Miso Walei - Located on the Kinibatangan river. A local fellow named Rosli has built an eco camp up river. Spent a couple days in the village and a couple at the camp. Not much to do in the village in the way of activity but I just hung out with the large family I stayed with. Shower with a bucket of river water and food cooked over fire in the "kitchen" - you might provide that after a morning on the river! Night/day jungle treks at the camp as well as river cruises. Saw 4 wild orangutan in 1 afternoon.
    Kundasang - You'll have the best view of Mt.Kinabalu on Koh Adie's balcony during breakfast every morning. His very extended family is well known for home made bamboo instruments and their amazing music. Was able to attend 2 muslim weddings - you WILL karaoke and dance here!
    It was tough to leave each place and each family will help your travel to your next destination. The home stays all provide a decent level of comfort, food, mossy nets and as much companionship as you can handle. I felt it was a great way to experience the different cultures and languages of Sabah. The profits made at each place you stay is divided equally in the community so no matter which family you stay with - they all benefit. Going to the market and spending a few bucks on some fish and veggies can make for a great evening - although that is not expected. And I know from experience that your family will want to see pictures of your home country and family.
    If you plan to do anything else in Sabah Joanna is very, very well connected and can help you with anything else you might want to do in Sabah.

    #4 Posted: 3/11/2011 - 22:06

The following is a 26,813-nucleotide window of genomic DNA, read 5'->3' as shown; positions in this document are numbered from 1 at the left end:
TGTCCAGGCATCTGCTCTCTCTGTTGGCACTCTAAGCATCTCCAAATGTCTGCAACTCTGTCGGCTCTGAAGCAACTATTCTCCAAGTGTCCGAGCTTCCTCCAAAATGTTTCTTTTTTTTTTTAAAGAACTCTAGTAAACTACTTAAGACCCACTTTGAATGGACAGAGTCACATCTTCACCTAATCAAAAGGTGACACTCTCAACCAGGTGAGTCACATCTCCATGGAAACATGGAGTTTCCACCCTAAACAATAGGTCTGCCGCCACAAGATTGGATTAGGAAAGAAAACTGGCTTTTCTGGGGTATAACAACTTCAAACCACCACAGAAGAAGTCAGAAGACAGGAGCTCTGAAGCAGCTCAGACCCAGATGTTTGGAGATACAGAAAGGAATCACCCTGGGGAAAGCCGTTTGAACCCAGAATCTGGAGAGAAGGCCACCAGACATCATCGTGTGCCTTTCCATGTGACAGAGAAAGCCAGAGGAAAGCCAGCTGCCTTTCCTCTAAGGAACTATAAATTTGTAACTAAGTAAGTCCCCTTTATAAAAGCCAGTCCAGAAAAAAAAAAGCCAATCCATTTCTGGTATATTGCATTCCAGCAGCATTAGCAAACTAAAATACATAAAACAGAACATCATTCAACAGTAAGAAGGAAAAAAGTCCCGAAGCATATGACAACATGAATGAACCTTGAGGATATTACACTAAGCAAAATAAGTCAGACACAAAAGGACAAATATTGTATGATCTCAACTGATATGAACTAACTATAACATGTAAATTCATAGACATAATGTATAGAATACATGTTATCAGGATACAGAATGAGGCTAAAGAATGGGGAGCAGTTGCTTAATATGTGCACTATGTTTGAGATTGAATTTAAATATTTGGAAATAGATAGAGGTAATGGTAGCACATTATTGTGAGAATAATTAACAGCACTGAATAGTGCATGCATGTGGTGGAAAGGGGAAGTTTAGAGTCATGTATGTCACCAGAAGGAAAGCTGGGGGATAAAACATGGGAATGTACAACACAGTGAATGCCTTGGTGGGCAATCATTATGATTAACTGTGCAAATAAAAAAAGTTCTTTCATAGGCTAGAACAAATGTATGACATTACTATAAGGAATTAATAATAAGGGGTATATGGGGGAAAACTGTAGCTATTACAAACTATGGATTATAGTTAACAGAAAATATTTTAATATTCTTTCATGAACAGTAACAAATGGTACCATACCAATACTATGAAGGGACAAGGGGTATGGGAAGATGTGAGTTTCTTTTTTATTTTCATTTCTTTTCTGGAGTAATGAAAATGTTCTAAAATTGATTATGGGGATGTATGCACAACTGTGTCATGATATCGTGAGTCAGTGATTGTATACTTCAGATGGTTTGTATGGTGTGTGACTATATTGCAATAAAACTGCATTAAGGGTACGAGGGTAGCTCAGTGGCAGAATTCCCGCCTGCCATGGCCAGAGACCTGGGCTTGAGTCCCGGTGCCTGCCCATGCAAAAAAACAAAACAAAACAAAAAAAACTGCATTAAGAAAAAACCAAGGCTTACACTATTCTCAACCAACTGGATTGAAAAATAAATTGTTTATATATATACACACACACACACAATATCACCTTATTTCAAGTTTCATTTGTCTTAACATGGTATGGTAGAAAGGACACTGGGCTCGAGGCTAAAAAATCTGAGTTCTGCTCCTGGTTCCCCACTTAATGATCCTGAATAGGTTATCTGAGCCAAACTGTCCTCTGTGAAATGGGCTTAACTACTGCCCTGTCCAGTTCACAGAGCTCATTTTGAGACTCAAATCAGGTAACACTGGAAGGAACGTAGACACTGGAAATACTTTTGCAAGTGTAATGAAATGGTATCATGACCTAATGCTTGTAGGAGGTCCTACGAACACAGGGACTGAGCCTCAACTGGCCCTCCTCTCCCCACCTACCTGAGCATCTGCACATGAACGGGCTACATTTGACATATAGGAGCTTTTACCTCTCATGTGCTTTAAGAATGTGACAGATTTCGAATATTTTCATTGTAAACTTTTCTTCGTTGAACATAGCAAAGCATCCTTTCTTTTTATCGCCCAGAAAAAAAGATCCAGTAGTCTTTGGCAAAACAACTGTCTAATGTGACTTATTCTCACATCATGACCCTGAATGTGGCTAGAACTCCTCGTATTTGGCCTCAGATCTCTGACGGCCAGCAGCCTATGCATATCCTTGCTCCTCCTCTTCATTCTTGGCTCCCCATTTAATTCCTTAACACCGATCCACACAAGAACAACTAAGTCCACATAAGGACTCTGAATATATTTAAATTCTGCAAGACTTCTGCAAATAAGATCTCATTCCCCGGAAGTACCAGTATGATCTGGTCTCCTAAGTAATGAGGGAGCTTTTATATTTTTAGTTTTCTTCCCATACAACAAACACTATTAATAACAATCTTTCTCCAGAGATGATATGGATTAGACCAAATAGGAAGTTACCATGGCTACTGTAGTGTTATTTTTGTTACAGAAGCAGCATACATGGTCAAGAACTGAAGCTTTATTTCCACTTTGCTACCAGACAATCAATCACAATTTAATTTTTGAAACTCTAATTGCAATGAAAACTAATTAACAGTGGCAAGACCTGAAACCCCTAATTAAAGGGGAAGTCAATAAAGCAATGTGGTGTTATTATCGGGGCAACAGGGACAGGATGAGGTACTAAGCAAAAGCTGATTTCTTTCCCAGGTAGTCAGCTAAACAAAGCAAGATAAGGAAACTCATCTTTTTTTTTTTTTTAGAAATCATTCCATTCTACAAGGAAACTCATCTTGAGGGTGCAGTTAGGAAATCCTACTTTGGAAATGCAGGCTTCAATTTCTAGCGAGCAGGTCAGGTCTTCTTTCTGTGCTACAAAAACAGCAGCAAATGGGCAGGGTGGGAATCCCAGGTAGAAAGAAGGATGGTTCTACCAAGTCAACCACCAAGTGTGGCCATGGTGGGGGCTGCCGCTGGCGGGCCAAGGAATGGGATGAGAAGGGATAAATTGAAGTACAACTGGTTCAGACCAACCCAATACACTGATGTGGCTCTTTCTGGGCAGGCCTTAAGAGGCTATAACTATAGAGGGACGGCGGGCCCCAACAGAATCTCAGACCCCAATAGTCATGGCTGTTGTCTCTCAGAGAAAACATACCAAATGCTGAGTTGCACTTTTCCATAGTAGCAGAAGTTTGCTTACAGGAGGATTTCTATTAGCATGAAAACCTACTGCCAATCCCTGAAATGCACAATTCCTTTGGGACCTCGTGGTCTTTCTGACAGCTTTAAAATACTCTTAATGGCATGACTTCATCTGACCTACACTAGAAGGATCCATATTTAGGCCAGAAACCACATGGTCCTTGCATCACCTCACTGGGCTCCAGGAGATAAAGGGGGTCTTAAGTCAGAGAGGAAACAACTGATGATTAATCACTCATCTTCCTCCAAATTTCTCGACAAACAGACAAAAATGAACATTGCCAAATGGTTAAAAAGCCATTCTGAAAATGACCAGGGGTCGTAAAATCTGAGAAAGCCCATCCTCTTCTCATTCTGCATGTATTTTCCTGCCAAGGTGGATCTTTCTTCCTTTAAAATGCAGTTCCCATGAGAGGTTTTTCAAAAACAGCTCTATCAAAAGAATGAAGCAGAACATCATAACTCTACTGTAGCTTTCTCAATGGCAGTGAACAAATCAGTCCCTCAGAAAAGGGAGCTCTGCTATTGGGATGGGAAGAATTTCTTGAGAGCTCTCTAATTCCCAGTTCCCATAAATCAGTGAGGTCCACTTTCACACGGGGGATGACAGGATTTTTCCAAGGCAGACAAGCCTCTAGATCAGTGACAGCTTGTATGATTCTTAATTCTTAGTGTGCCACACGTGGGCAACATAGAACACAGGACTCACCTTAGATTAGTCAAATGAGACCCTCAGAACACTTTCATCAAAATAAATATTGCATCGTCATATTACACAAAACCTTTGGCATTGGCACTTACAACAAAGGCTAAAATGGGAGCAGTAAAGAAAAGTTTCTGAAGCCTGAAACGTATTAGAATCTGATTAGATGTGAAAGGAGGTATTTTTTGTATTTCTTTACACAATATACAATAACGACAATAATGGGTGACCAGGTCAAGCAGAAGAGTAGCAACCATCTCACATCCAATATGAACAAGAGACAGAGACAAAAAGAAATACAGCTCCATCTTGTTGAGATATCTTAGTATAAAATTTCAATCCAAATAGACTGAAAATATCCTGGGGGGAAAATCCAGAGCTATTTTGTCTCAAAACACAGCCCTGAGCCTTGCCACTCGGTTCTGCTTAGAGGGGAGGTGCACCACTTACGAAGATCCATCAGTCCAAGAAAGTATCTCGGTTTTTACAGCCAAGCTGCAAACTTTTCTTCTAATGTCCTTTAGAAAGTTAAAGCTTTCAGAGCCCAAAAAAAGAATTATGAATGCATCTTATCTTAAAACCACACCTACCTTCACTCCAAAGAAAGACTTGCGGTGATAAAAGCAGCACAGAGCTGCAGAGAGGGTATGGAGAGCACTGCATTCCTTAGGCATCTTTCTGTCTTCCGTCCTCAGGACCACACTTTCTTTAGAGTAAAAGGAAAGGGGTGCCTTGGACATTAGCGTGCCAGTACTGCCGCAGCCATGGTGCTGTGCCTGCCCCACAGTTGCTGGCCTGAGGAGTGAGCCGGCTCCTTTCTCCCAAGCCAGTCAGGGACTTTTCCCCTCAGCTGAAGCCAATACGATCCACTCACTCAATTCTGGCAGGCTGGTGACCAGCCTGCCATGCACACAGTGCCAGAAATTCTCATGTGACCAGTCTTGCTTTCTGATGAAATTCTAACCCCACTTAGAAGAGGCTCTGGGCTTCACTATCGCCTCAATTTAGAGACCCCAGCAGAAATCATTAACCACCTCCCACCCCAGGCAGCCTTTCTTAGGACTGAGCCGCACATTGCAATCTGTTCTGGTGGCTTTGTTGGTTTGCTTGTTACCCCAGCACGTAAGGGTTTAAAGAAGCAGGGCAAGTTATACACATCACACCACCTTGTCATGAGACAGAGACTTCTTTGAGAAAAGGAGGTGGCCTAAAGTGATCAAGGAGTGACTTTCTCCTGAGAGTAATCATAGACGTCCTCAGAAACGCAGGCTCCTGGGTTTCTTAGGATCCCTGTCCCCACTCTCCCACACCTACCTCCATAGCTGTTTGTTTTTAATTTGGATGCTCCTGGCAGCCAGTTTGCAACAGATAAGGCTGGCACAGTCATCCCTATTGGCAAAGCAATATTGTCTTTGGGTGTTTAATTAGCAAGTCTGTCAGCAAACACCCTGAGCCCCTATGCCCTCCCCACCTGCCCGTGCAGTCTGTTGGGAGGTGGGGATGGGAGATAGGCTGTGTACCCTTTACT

• tedbehr

    Joined Travelfish
    18th November, 2011
    Posts: 3

    You mention that you're traveling to Borneo. Two weeks really only allows time for Sabah in Malaysian Borneo so I've only provided some tips for this part of the island.

    There's no escaping package tours in Sabah. Places like Danum Valley, Tabin Wildlife Reserve and the Maliau Basin are largely impossible to do independently and within a backpacker budget. However, package tours to the Kinabatangan and Mabul Island remain good value and employ plenty of locals. It has also been great to speak with increasingly more Malaysians traveling to Sabah for the first time to partake in the package tours.

    The Sabah homestay program offers an alternative. I stayed with Bilit Village Homestay in the Kinabatangan, and have fond memories of a great family and the best food in Sabah. The villages outside Kudat near the Tip of Borneo are great places to visit during the harvest festival times to see traditional customs and partying.

    After 10 years of traveling to Sabah, here are some of my favorite places and experiences:
    - In KK, the Sunday market on Gaya Street, sunset and dinner at the waterfront open air market, a day trip to Sapi island
    - The Kinabatangan River
    - The beaches around Kudat and the Tip of Borneo
    - Mabul and Sipadan islands
    - Whitewater rafting the Padas River
    - ANZAC Day at the Sandakan War Memorial.

    Try to stay 2-3 nights on Mabul island. This is the best place to snorkel or dive in Sabah. It's about 3 hours by bus and 45 minutes by speed boat from the Kinabatangan (via Lahad Datu and Semporna). Nearby Sipadan island is worth the extra cost to dive but book now to ensure you get a permit.

    Places I'd recommend staying on Mabul include: Arung Hayat guesthouse; flashpackers will enjoy Scuba Junkie or SDC; backpackers on a limited budget should try Billabong or sipadan.com; and those looking for a party will love Uncle Chang's.

    Once last point to note. Expect to pay around RM300 per person per day for transport, food, accommodation and basic activities. Add an extra RM300-600 for scuba diving and mountain climbing.

    Enjoy your trip.

    #5 Posted: 19/11/2011 - 16:07

  • daytripper

    Joined Travelfish
    6th May, 2013
    Posts: 2

    How did the trip turn out ? My boyfriend and i want to do borneo, we'll only have 2 weeks which is a shame, but we want to do it as independantly as we can. We're worried about the permits etc that will hold us up. Any advice?

    #6 Posted: 6/5/2013 - 06:56